From those first few founding families to the current bustling parish of 250 families, St. Wenceslaus’ identity revolves around fostering community. Josette Hugo, celebration coordinator, has volunteered since she joined the church in 1975. Centennial organizers made a goal to build bridges and encourage newcomers to get involved. Each month, centennial volunteers coordinated special events to draw out the celebration, like honoring married couples at Mass near Valentine’s Day or celebrating Mardi Gras in March.

“We’d like to continue hosting activities in the next year so we can continue this good feeling we have had over the last year,” Hugo said.

Parishioners weren’t the only ones to get swept up in the reminiscent spirit. 

 “[Archbishop Vlazny] kept saying how happy he was to be there, how it brought back memories for him, having grown up in a Czech family,” Hugo said. 

Members of the parish were touched to have the diocesan leader help celebrate the historic day, and so he was sent home with an extra plate of kolache.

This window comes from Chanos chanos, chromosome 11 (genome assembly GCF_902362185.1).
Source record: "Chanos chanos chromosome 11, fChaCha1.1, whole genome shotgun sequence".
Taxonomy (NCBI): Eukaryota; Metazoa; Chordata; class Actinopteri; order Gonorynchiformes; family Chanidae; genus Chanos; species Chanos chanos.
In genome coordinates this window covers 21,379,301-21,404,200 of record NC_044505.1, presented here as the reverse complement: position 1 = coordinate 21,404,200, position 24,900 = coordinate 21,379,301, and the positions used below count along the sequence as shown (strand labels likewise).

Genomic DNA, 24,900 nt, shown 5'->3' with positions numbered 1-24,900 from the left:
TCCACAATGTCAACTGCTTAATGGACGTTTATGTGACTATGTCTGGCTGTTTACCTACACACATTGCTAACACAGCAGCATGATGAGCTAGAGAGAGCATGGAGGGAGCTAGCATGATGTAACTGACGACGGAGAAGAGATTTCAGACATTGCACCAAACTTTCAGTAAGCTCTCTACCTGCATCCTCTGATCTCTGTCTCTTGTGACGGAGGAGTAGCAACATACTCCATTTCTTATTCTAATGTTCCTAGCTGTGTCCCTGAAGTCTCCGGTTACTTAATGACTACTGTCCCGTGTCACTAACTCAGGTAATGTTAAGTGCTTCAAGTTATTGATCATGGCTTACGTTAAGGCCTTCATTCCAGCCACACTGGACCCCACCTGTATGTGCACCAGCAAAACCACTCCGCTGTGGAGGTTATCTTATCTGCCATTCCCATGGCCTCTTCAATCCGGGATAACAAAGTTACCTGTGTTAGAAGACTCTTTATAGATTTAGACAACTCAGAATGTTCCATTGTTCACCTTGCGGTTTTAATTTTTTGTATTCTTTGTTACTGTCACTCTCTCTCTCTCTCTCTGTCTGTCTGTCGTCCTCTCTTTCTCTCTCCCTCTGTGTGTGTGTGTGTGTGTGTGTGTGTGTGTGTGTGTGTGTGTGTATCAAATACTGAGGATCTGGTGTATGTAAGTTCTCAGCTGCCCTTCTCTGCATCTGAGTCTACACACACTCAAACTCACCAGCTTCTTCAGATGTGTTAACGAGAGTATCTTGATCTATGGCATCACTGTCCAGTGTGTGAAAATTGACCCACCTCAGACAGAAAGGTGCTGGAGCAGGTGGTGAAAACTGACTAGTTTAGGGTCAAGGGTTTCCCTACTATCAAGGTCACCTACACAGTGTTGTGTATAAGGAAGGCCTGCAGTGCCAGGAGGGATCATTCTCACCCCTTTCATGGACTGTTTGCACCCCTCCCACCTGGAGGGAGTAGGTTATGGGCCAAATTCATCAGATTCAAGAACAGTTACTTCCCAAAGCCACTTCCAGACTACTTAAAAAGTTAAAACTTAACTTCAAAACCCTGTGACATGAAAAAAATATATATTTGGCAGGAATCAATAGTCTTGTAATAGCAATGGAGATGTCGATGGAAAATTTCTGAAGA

Mary Jo Schlosser, who runs the parish’s business office, feels that connection the past particularly intensely when she sees multiple generations sitting together at Mass.
“These families help keep some of our old parish traditions in place, while the ‘newer’ families bring new ideas and traditions to carry forward into the next 100 years,” she said.

It’s the youngest members of the parish who will be responsible for carrying forward the traditions. These are the charges of Elizabeth Millager, religious education coordinator.
“It is such a gift — the rich history and deep-rooted Catholic faith, which is shared between those families within our community,” she said.  “Whether part of an established family tree or one of us who have chosen to start our own roots here at St. Wenceslaus, we are all part of one body.”